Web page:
Fermi streams and kernels


Up to 16 kernels can run simultaneously on a Fermi card (ver. 3.1). Does this hold also for executions of a kernel with different streams? The statement in the guide haven’t changed: “Different streams, on the other hand, may execute their commands out of order with respect to one another or concurrently; this behavior is not guaranteed and should therefore not be relied upon for correctness”.
Is resource distribution for concurrent kernels the same as for concurrent thread blocks?


Simultaneous kernel execution only happens with kernels in different streams. Kernels in a single stream never simultaneously execute. Streams are the method you use to define serial data dependencies between kernel calls, letting the high level GPU scheduler know what kernels/copies can run simultaneously.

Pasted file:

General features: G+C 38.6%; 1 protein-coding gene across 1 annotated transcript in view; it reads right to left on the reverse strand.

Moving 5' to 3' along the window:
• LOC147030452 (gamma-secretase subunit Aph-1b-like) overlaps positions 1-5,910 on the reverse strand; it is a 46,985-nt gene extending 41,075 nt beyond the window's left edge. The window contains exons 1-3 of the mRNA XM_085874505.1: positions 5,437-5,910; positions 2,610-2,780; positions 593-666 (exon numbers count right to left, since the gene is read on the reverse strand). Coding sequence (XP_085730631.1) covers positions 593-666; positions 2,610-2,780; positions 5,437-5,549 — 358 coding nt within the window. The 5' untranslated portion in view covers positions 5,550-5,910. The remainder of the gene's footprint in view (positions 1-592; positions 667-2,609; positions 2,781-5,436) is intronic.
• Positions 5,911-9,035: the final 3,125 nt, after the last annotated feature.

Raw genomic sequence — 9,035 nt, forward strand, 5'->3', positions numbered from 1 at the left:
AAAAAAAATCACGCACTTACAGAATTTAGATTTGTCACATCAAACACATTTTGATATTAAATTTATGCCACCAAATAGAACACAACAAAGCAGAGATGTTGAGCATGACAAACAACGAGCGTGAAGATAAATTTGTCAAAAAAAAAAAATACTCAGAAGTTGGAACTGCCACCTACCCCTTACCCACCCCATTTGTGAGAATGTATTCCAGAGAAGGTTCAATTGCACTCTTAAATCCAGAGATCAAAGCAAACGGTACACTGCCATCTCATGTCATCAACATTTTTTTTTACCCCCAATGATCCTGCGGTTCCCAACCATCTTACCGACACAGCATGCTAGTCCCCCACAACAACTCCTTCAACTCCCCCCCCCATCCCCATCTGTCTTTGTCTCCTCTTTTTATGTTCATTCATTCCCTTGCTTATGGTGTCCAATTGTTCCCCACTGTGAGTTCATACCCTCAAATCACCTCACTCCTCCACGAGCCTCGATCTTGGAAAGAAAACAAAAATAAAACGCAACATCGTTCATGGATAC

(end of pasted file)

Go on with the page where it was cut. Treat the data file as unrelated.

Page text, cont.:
It’s unfortunate that we cannot specify it is safe to run a specific set of kernels in the same stream concurrently though.

Why would you want a stream capable of executing out of order?

But that’s the entire purpose of streams, to explicitly specify GPU copies and executions which are serially dependent. When you have a set of kernels that are not interdependent, then you assign them different streams to specify that fact and allow the GPU scheduler to optimize their execution.

My question was probably not clear enough. Nevertheless, it seems that I got the answer.
I’ll rephrase: If kernel is a ‘kernel function’ then to run 16 kernels concurrently means to run 16 different kernel functions, rather than the same function with different streams.
Its a silly question, I know, but I wanted to be sure.